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On April 12, 1961, a wide-eyed 27-year-old sat inside the cramped cockpit of Vostok 1, wearing an orange spacesuit and a white helmet with red letters painted over it. It was a moment he had spent a year preparing for, after besting 19 other hopefuls. On the cusp of making history, Yuri Alekseyevich Gagarin, the first human being to travel into space, kicked off the most significant 1 hour and 48 minutes of his life with a single word: “Poyehali!” (“Let’s go!”)

Gagarin was born on March 9, 1934 in Klushino, a village in Smolensk Oblast, Russia. The child of a carpenter and a farmer, he was initially groomed for a lifetime of metalworking. His life changed, however, when he joined his technical high school’s aeronautics club and fell in love with flying. Thus, in 1955, he began his flight training at the Orenburg Military Pilot’s School, where he also met his future wife, Valentina.

After finishing his studies, he was assigned to an airbase in Murmansk Oblast, where he quickly rose through the ranks. His reputation and natural aptitude for flying earned him a spot in the Soviet Union’s secret space training program. Gagarin would prove to be a cut above the rest, eventually becoming one of the “Vanguard Six ,” from which the Vostok program’s first cosmonauts were chosen.

Ultimately, when the time came to pick the man for Vostok 1’s pioneering flight, it was both Gagarin’s skill and his rather small stature that gave him the edge he needed. He was only 1.57 m (5’2″) tall, perfect for Vostok 1’s small cockpit. Thus, the Soviet Union chose him to be their figurehead in its race to beat the United States to space.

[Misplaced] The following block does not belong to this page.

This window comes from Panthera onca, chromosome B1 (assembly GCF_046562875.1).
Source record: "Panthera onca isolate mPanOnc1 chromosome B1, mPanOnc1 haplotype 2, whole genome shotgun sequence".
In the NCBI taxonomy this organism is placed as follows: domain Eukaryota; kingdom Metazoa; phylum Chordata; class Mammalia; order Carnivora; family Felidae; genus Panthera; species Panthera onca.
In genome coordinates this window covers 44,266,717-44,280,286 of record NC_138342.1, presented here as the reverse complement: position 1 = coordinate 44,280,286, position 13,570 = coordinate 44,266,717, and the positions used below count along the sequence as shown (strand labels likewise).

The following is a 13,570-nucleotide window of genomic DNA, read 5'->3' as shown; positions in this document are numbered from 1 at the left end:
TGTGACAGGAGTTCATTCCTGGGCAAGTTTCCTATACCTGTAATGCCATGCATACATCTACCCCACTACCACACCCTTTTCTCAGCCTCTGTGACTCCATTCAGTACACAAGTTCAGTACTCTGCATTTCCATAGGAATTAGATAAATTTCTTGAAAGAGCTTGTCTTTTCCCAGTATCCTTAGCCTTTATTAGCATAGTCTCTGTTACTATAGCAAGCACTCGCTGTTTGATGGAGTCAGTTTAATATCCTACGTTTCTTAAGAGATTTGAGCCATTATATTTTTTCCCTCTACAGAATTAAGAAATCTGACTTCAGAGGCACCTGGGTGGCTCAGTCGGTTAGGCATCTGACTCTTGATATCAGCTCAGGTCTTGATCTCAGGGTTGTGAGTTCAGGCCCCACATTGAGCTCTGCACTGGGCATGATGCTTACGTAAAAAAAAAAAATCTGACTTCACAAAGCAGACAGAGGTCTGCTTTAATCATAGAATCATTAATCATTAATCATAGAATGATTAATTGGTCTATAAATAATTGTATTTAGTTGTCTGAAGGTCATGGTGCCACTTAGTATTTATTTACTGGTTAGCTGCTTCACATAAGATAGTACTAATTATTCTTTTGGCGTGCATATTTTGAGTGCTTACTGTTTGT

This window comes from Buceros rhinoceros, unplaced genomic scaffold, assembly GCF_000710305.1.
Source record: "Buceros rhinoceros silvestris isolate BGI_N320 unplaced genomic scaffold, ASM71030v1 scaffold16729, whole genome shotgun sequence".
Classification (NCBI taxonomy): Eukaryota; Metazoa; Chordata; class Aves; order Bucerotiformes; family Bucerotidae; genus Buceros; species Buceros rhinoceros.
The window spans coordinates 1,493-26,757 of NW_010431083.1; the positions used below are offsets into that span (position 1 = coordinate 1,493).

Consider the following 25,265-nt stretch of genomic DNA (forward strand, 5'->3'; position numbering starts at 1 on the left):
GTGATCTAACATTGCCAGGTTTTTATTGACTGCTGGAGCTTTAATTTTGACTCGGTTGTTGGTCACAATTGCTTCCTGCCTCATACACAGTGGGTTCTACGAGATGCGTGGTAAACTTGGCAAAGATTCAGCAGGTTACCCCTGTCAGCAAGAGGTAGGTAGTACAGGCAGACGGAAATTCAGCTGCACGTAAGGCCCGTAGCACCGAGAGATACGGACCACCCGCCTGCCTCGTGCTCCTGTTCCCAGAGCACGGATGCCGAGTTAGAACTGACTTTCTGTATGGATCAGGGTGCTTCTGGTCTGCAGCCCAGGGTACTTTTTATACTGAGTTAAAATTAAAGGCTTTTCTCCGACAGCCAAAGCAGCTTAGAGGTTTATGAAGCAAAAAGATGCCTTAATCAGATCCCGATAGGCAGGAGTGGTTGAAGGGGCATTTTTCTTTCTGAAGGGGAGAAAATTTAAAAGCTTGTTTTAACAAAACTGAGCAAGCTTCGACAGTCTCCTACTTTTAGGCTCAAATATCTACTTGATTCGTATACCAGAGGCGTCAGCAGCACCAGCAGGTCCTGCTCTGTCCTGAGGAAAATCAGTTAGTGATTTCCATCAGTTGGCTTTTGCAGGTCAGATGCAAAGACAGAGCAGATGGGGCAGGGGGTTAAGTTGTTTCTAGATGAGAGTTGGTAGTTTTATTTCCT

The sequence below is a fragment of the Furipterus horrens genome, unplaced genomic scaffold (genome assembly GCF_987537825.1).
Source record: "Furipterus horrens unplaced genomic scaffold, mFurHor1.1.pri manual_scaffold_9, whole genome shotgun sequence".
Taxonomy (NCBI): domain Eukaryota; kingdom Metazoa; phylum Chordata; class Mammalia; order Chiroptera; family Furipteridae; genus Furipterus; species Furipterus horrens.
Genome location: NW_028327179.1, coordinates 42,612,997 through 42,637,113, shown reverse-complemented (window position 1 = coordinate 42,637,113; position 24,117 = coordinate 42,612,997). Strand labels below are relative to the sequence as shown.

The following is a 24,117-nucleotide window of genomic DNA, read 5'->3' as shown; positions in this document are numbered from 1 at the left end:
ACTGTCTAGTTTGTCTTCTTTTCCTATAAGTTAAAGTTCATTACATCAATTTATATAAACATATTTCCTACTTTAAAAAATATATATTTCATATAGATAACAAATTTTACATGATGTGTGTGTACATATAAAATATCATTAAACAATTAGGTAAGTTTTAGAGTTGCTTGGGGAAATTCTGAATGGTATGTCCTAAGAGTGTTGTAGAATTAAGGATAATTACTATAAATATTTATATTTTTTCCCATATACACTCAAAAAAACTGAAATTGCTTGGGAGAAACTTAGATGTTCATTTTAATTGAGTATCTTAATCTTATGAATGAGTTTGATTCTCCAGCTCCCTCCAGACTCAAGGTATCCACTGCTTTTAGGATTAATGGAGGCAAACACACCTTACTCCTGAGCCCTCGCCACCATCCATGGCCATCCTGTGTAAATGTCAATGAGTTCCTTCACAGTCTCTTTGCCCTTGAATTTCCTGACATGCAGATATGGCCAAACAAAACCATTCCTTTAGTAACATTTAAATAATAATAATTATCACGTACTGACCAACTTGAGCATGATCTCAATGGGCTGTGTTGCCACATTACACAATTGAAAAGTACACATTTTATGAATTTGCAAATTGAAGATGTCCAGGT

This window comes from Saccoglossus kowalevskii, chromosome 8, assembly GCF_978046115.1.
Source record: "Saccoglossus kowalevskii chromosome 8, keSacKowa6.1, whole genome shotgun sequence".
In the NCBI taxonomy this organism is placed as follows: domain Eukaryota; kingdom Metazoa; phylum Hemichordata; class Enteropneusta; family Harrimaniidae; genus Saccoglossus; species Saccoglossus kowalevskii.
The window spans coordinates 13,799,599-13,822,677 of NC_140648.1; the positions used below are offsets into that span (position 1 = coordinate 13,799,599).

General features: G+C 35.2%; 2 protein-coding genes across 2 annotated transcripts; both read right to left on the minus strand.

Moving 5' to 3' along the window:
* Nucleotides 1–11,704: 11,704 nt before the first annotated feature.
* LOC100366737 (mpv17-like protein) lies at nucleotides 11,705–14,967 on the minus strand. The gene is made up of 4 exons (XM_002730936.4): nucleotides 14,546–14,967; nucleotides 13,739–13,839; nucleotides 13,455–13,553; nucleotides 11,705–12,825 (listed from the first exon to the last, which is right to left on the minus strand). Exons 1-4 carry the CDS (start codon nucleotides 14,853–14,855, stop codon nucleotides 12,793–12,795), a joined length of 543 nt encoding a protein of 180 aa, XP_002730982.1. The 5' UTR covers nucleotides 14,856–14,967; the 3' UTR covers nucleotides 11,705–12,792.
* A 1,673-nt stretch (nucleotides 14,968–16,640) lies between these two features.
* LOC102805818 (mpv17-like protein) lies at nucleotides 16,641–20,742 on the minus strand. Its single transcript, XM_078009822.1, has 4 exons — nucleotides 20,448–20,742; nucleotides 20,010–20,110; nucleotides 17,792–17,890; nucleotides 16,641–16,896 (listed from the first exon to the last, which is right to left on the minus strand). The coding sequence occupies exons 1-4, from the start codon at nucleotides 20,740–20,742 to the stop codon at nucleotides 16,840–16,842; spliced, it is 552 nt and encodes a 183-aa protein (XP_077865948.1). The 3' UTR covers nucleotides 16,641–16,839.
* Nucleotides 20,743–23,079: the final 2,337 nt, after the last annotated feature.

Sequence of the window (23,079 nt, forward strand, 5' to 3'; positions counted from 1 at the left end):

After his historic 108-minute flight around Earth, Gagarin returned safely, and instantly skyrocketing to fame as both a space hero and a testament to Soviet superiority. However, the strain of being the living, breathing symbol of the Soviet ideal—and all the begging letters from ordinary folk that showed him how life under the Soviet Union was less than ideal—took a toll on his psyche.

Gagarin was consumed by vices and almost fell completely from grace, his downward spiral only halted by the accidental death of his friend. This served as a wake-up call for Gagarin, and by 1968, he was eager to show the world that he was ready to fly again. Meanwhile, Soviet authorities did their best to keep him grounded, for fear that they would lose their space hero in a freak accident.

Sadly, Gagarin’s story came to a tragic end on March 27, 1968, when a routine training flight from Chkalovsky Air Base ended in a fiery crash. As the country mourned his passing, Soviet officials investigated the incident, but gave the public no concrete details about the ill-fated flight. Gagarin’s remains were placed in the Kremlin Wall Necropolis.

In 2013—45 years after Gagarin’s death—cosmonaut Alexey Leonov, who led a parachute training session at the airbase that day, revealed that a larger aircraft had violated Gagarin’s plane’s airspace, inadvertently causing the accident. However, doubts still persist regarding this being the true reason for Gagarin’s crash.

Since 2011, the world has been celebrating April 12 as the International Day of Human Space Flight, also known as Yuri’s Night. It’s a fitting tribute to the first true champion of the space race.


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References

  • https://www.esa.int/About_Us/ESA_history/50_years_of_humans_in_space/Yuri_Gagarin
  • https://www.historyextra.com/period/20th-century/yuri-gagarin-who-was-he-facts-first-man-space-soviet-cosmonaut/
  • https://www.popularmechanics.com/space/a20350/yuri-gagarin-death/

Author: Mikael Angelo Francisco

Bitten by the science writing bug, Mikael has years of writing and editorial experience under his belt. As the editor-in-chief of FlipScience, Mikael has sworn to help make science more fun and interesting for geeky readers and casual audiences alike.